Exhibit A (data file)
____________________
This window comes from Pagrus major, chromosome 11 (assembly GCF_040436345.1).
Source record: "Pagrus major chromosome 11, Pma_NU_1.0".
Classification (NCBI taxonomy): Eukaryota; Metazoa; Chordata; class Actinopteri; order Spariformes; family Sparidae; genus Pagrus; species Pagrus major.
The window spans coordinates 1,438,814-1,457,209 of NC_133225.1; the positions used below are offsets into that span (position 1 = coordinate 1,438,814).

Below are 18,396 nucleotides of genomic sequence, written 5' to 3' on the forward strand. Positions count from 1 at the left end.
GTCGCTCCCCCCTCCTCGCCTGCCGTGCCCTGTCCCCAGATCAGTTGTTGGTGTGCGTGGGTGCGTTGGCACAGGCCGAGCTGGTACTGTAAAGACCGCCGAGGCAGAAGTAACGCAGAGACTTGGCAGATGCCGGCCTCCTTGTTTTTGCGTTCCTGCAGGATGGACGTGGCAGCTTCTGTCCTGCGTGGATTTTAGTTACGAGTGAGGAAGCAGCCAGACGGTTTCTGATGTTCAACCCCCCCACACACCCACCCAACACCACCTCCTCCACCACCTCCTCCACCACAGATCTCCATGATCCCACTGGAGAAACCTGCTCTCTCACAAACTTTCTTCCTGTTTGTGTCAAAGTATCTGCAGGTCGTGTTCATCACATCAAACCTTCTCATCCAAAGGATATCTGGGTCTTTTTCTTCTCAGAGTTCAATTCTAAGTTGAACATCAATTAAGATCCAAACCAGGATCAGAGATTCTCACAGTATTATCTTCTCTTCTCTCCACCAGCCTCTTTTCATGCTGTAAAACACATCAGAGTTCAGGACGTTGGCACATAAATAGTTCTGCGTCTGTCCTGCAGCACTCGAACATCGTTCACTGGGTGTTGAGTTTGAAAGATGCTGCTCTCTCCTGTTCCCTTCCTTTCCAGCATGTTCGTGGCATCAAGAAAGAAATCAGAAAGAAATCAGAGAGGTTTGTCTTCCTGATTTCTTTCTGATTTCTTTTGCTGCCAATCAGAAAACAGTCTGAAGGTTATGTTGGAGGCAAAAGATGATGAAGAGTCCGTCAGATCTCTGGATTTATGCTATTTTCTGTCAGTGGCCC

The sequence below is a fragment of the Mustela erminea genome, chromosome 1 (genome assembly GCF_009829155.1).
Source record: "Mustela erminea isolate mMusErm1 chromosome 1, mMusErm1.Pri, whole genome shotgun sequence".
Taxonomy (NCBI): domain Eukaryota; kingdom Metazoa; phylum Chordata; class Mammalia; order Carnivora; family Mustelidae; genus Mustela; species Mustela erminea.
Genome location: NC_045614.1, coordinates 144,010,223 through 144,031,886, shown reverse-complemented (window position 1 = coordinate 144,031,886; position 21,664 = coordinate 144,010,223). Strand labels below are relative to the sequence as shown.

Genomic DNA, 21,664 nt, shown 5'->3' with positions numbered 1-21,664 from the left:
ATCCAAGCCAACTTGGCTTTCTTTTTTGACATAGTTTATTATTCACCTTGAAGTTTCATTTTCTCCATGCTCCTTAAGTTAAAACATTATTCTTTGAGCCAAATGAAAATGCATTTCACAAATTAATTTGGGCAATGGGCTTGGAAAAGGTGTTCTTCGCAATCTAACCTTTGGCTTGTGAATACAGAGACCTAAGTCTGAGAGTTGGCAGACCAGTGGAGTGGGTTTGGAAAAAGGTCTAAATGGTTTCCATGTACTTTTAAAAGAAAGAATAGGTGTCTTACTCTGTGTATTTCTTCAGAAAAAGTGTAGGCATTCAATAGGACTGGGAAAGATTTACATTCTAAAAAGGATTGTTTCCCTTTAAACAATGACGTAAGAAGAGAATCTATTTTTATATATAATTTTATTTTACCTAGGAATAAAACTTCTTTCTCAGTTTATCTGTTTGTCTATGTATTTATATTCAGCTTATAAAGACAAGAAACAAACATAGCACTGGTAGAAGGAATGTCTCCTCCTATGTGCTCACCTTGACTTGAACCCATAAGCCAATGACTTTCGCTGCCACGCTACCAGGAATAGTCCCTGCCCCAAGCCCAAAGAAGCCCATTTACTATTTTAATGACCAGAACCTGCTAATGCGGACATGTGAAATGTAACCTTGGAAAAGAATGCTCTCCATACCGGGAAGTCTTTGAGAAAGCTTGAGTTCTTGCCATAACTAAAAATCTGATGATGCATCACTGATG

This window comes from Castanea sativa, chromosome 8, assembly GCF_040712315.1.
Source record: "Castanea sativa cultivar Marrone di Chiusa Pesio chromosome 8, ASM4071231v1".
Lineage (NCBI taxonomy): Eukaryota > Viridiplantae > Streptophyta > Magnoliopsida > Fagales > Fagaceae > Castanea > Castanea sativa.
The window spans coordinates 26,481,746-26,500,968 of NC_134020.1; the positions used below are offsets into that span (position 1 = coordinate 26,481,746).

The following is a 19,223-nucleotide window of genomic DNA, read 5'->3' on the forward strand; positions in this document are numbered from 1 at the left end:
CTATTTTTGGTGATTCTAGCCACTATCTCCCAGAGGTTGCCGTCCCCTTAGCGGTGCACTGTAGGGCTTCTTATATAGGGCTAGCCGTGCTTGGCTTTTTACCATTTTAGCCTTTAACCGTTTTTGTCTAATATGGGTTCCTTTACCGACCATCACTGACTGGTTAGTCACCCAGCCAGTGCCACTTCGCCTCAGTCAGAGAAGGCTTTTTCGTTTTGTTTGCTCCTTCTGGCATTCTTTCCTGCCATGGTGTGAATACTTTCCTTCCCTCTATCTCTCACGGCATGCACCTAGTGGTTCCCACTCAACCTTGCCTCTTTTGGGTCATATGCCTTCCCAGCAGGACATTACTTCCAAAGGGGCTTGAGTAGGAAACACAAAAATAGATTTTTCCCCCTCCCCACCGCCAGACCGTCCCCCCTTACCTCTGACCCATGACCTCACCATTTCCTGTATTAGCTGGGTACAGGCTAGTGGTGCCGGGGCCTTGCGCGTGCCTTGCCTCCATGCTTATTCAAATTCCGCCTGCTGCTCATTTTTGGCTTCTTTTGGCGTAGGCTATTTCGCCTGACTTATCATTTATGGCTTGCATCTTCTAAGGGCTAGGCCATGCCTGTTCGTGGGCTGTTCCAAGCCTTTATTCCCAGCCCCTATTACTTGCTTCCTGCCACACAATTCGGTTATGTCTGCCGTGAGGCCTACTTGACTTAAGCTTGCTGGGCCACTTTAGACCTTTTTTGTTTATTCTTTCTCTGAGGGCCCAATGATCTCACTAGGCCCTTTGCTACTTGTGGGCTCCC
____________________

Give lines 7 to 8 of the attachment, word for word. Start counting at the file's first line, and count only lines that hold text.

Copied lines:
The sequence below is a fragment of the Mustela erminea genome, chromosome 1 (genome assembly GCF_009829155.1).
Source record: "Mustela erminea isolate mMusErm1 chromosome 1, mMusErm1.Pri, whole genome shotgun sequence".